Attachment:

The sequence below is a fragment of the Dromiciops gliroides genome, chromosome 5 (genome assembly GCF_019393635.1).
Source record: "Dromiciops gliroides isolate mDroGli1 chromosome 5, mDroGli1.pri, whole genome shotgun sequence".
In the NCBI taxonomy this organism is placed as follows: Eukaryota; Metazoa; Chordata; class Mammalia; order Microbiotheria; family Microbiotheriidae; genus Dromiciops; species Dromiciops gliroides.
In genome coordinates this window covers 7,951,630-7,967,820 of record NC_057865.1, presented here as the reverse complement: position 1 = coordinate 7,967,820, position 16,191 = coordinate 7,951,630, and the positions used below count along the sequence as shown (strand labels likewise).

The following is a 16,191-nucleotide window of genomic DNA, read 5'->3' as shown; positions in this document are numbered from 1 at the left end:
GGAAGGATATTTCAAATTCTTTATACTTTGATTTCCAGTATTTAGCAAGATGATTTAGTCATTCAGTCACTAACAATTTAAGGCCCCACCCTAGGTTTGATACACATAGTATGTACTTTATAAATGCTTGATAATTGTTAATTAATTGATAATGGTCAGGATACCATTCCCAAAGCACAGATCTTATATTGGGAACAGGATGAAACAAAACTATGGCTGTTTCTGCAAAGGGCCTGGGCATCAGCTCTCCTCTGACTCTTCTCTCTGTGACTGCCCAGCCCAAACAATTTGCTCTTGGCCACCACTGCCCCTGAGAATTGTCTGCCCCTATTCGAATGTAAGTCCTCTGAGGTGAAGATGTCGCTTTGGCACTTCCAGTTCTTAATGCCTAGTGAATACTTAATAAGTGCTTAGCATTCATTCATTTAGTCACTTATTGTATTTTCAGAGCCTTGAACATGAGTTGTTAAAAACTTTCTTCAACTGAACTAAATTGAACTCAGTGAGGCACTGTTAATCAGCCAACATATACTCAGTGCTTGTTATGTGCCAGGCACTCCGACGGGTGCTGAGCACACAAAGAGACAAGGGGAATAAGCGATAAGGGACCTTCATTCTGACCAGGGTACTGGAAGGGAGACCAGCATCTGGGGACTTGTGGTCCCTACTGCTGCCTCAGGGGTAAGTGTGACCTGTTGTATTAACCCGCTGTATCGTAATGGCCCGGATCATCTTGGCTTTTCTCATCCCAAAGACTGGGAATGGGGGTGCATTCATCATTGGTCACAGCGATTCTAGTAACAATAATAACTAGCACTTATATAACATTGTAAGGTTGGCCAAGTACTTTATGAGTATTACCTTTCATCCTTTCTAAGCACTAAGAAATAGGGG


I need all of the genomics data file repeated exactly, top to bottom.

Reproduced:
The sequence below is a fragment of the Dromiciops gliroides genome, chromosome 5 (genome assembly GCF_019393635.1).
Source record: "Dromiciops gliroides isolate mDroGli1 chromosome 5, mDroGli1.pri, whole genome shotgun sequence".
In the NCBI taxonomy this organism is placed as follows: Eukaryota; Metazoa; Chordata; class Mammalia; order Microbiotheria; family Microbiotheriidae; genus Dromiciops; species Dromiciops gliroides.
In genome coordinates this window covers 7,951,630-7,967,820 of record NC_057865.1, presented here as the reverse complement: position 1 = coordinate 7,967,820, position 16,191 = coordinate 7,951,630, and the positions used below count along the sequence as shown (strand labels likewise).

The following is a 16,191-nucleotide window of genomic DNA, read 5'->3' as shown; positions in this document are numbered from 1 at the left end:
GGAAGGATATTTCAAATTCTTTATACTTTGATTTCCAGTATTTAGCAAGATGATTTAGTCATTCAGTCACTAACAATTTAAGGCCCCACCCTAGGTTTGATACACATAGTATGTACTTTATAAATGCTTGATAATTGTTAATTAATTGATAATGGTCAGGATACCATTCCCAAAGCACAGATCTTATATTGGGAACAGGATGAAACAAAACTATGGCTGTTTCTGCAAAGGGCCTGGGCATCAGCTCTCCTCTGACTCTTCTCTCTGTGACTGCCCAGCCCAAACAATTTGCTCTTGGCCACCACTGCCCCTGAGAATTGTCTGCCCCTATTCGAATGTAAGTCCTCTGAGGTGAAGATGTCGCTTTGGCACTTCCAGTTCTTAATGCCTAGTGAATACTTAATAAGTGCTTAGCATTCATTCATTTAGTCACTTATTGTATTTTCAGAGCCTTGAACATGAGTTGTTAAAAACTTTCTTCAACTGAACTAAATTGAACTCAGTGAGGCACTGTTAATCAGCCAACATATACTCAGTGCTTGTTATGTGCCAGGCACTCCGACGGGTGCTGAGCACACAAAGAGACAAGGGGAATAAGCGATAAGGGACCTTCATTCTGACCAGGGTACTGGAAGGGAGACCAGCATCTGGGGACTTGTGGTCCCTACTGCTGCCTCAGGGGTAAGTGTGACCTGTTGTATTAACCCGCTGTATCGTAATGGCCCGGATCATCTTGGCTTTTCTCATCCCAAAGACTGGGAATGGGGGTGCATTCATCATTGGTCACAGCGATTCTAGTAACAATAATAACTAGCACTTATATAACATTGTAAGGTTGGCCAAGTACTTTATGAGTATTACCTTTCATCCTTTCTAAGCACTAAGAAATAGGGG